Russia plans to use prisoners for Arctic cleanup

Russia plans to use prisoners for Arctic cleanup

(FILE PHOTO) A dead fish is seen on the shore of the Ambarnaya River outside Norilsk on June 10, 2020. – Russian investigators on June 10, 2020, detained three staff at a power plant where thousands of tons of diesel leaked into the soil and waterways of the Arctic region. The spill of over 21,000 tons of fuel, which environmentalists say is the largest ever in the Arctic, took place after a fuel reservoir collapsed at a power plant operated by a subsidiary of metals giant Norilsk Nickel in the city of Norilsk beyond the Arctic Circle. (Photo by IRINA Yarinskaya / AFP)

MOSCOW Russia said Friday it was considering sending prisoners to help clean up the Arctic after a massive diesel spill hit a remote Siberian territory last year.

The head of Russia’s Federal Prison Service (FSIN), Alexander Kalashnikov, said that an agreement to that effect had been reached with the administration of the Arctic city of Norilsk.


“Russia’s FSIN is looking into the possibility of getting convicts involved in the cleanup of the Arctic zone,” Kalashnikov said at a meeting in comments confirmed by the prison service.

He asked prison management officials, who are in charge of penal colonies in the Arctic, to “continue” working on the issue.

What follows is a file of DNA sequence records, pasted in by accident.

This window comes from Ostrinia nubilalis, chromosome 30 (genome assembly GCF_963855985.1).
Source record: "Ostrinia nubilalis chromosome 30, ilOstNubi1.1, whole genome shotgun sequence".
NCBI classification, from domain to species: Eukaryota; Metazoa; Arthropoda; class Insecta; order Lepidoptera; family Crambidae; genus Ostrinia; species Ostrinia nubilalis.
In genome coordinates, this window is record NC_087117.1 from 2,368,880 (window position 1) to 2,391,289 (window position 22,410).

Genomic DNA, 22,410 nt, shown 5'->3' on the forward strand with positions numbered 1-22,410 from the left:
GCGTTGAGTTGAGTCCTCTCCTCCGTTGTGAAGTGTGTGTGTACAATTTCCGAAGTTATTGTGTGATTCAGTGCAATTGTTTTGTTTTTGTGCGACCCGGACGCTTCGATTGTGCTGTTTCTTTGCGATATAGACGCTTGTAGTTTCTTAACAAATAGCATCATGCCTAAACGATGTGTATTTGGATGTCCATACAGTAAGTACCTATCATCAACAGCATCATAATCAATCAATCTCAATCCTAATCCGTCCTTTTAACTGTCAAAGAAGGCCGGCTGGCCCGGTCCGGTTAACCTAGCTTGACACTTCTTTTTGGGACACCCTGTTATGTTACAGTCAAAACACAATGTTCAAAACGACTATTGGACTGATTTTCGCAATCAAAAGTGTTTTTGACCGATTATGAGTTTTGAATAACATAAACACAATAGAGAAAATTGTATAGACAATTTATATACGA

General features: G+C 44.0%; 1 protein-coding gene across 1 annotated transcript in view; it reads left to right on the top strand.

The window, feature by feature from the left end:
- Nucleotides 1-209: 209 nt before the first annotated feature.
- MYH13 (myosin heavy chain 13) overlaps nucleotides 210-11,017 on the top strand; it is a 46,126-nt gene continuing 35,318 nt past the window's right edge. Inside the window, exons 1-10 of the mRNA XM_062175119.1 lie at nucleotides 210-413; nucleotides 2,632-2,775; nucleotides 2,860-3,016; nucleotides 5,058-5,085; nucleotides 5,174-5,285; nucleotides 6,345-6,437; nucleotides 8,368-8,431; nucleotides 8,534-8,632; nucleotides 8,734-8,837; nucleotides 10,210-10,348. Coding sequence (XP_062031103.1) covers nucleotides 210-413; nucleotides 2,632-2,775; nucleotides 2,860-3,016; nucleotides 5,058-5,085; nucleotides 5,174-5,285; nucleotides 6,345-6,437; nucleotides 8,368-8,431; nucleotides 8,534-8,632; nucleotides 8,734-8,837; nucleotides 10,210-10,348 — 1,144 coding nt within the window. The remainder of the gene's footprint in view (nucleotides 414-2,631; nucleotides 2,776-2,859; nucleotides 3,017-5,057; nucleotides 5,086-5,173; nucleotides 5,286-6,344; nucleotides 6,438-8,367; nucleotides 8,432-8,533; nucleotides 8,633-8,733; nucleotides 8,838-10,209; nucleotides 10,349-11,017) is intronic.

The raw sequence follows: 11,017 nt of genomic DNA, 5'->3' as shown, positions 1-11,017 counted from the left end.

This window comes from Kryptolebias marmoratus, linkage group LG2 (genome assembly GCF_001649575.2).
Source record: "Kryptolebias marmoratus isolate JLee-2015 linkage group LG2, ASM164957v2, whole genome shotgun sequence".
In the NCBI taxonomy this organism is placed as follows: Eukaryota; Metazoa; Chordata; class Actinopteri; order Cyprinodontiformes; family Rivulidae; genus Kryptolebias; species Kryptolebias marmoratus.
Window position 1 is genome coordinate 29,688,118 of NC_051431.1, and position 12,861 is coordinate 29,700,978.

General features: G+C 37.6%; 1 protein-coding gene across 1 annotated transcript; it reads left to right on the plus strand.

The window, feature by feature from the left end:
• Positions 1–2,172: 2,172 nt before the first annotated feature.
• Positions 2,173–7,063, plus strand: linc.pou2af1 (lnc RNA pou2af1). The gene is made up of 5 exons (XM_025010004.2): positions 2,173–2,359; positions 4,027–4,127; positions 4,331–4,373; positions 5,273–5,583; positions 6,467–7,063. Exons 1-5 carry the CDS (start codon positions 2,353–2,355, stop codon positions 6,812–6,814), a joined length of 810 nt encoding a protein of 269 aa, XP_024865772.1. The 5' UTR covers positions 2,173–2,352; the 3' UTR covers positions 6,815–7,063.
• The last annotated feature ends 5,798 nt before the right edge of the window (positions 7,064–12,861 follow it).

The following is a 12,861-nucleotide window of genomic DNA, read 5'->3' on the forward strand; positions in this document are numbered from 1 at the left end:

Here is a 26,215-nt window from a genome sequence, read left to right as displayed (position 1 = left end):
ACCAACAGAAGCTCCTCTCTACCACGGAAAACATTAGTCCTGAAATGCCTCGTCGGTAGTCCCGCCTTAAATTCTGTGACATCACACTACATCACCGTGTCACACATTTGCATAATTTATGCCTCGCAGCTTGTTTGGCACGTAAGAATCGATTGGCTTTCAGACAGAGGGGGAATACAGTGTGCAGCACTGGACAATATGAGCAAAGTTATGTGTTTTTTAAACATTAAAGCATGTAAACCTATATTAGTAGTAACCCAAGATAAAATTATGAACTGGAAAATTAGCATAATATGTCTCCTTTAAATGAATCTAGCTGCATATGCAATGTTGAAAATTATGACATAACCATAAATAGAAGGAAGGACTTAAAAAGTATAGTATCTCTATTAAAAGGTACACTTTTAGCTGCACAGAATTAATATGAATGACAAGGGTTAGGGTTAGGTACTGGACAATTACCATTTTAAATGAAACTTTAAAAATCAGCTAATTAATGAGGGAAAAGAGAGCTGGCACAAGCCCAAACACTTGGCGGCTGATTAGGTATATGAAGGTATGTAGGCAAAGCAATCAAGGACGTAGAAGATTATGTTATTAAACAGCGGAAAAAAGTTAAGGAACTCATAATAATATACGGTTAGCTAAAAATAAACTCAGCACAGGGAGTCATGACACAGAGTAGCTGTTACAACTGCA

Located above the Arctic Circle, Norilsk is one of the world’s most polluted cities.

Last year, a fuel reservoir collapsed at a power plant operated by a subsidiary of metals giant Norilsk Nickel outside the northern city, with more than 20,000 tonnes of diesel polluting the local ecosystem.

Environmentalists said the spill was the worst such accident ever in the Arctic region and it could take years to clean up.

In December, Russia’s prison officials publicly discussed using convicts in the efforts at a forum in Saint Petersburg.

FSIN official Elena Korobkova said at the time that Norilsk authorities had already made available premises to house a “correctional centre” for up to 56 people.

Convicts could also be used to clean up illegal waste dumps in the northern Arkhangelsk region, authorities have said.

Officials made no mention of possible incentives for prisoners such as reduced sentences or higher wages.

Russia has a long history of using forced labor for massive construction projects in the Arctic, including the White Sea-Baltic Canal built by gulag inmates in the early 1930s.

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